People who are over or underweight may be at greater risk of death than previously expected, scientists say.
London School of Hygiene and Tropical Medicine researchers analysed data from around 3.6 million people to make the conclusion.
They found having a high BMI – over 25 – is linked to a higher risk of death from every major cause, except transport accidents.
While being underweight was also found to increase the risk of death for conditions such as cancer and heart disease, according to the study.
People who are over or underweight may be at greater risk of death than previously expected, scientists at The London School of Hygiene and Tropical Medicine say
Lead author, Dr Krishnan Bhaskaran, said the work is among some of the first in this field.
He said: ‘We know that BMI is linked to the risk of dying overall, but surprisingly little research has been conducted on the links to deaths from specific causes.
‘We have filled this knowledge gap to help researchers, patients and doctors better understand how underweight and excess weight might be associated with diseases such as cancer, respiratory disease and liver disease.
‘We found important associations between BMI and most causes of death examined, highlighting that body weight relative to height is linked to risk of a very wide range of conditions.
HOW TO CALCULATE YOUR BODY MASS INDEX – AND WHAT IT MEANS
Body mass index (BMI) is a measure of body fat based on your weight in relation to your height.
- BMI = (weight in pounds / (height in inches x height in inches)) x 703
- BMI = (weight in kilograms / (height in meters x height in meters))
- Under 18.5: Underweight
- 18.5 – 24.9: Healthy
- 25 – 29.9: Overweight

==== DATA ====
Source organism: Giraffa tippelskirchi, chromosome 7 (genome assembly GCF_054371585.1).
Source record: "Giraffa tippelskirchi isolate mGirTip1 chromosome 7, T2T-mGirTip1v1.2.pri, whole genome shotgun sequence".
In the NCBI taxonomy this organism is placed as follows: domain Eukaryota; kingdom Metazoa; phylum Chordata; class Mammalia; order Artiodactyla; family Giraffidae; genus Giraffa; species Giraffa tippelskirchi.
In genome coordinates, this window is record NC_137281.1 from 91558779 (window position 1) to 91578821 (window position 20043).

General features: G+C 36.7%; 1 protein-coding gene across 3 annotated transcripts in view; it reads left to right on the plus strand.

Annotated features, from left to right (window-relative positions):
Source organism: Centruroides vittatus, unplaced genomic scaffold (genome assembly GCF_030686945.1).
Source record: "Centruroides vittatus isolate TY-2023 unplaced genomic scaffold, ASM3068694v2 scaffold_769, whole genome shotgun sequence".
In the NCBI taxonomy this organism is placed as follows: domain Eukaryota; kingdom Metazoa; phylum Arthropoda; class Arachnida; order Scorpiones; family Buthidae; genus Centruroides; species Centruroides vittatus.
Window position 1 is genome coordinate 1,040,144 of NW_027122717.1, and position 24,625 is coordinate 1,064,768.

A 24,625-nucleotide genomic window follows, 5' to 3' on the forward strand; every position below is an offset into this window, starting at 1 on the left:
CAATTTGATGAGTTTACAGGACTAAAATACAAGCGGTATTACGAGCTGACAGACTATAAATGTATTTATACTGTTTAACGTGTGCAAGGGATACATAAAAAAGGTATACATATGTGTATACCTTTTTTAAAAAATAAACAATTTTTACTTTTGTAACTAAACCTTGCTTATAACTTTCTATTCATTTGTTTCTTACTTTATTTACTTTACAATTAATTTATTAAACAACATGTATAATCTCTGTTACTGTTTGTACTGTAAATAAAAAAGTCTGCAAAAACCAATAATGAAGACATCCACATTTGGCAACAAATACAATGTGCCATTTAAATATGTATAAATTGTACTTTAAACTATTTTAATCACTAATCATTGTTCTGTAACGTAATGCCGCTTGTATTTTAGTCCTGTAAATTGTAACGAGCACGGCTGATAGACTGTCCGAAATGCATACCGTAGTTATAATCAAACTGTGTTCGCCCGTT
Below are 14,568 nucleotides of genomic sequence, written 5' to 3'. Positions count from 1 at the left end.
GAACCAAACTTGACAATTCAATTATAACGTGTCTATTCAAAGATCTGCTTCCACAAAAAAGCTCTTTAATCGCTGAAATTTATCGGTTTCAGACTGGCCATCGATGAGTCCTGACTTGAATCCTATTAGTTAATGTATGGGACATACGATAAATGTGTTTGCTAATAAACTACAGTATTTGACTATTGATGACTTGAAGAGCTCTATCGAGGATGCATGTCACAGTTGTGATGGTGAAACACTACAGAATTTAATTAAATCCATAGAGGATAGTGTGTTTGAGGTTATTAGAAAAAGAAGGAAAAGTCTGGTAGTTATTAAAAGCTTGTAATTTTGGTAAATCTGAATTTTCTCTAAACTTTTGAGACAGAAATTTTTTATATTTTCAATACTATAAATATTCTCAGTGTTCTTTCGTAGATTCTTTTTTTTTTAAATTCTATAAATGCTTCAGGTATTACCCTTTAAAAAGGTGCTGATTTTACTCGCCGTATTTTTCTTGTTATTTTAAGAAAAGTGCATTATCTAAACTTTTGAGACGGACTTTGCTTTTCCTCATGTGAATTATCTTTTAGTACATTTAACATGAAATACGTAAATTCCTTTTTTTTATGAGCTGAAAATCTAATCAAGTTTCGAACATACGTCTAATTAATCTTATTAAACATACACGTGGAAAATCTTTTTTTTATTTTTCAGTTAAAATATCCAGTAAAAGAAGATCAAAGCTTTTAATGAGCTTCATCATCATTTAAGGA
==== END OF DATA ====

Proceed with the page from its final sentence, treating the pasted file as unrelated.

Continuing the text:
- 30 or greater: Obese
‘Our work underlines that maintaining a BMI in the range 21-25 is linked to the lowest risk of dying from most diseases.’
The report found BMI was linked to death from every major cause except transport-related incidents.
The lowest risk of cardiovascular death was in those with a BMI of 25.
Every five-unit increase in BMI above this was associated with a 29 per cent higher risk, said the report, published in The Lancet Diabetes and Endocrinology journal.
The lowest risk of cancer death was with a BMI of 21 – with every five-unit increase associated with a 13 per cent higher risk.
BMI outside the healthy range was associated with up to several years of lost lifespan, with most of the absolute mortality burden driven by obesity – those with a BMI of at least 30.
The report said the expected age of death for a 40-year-old of healthy weight who had never smoked was 82.2 years for men, and 84.3 for women.
Obesity was associated with knocking 4.2 years off that figure in men, and 3.5 years in women.
Class three obesity – those with a BMI of at least 40 – was associated with shortening life expectancy by 9.1 years in men and 7.7 years in women.
BMI calculators use factors such as age, weight and height to determine whether a person is of a healthy weight.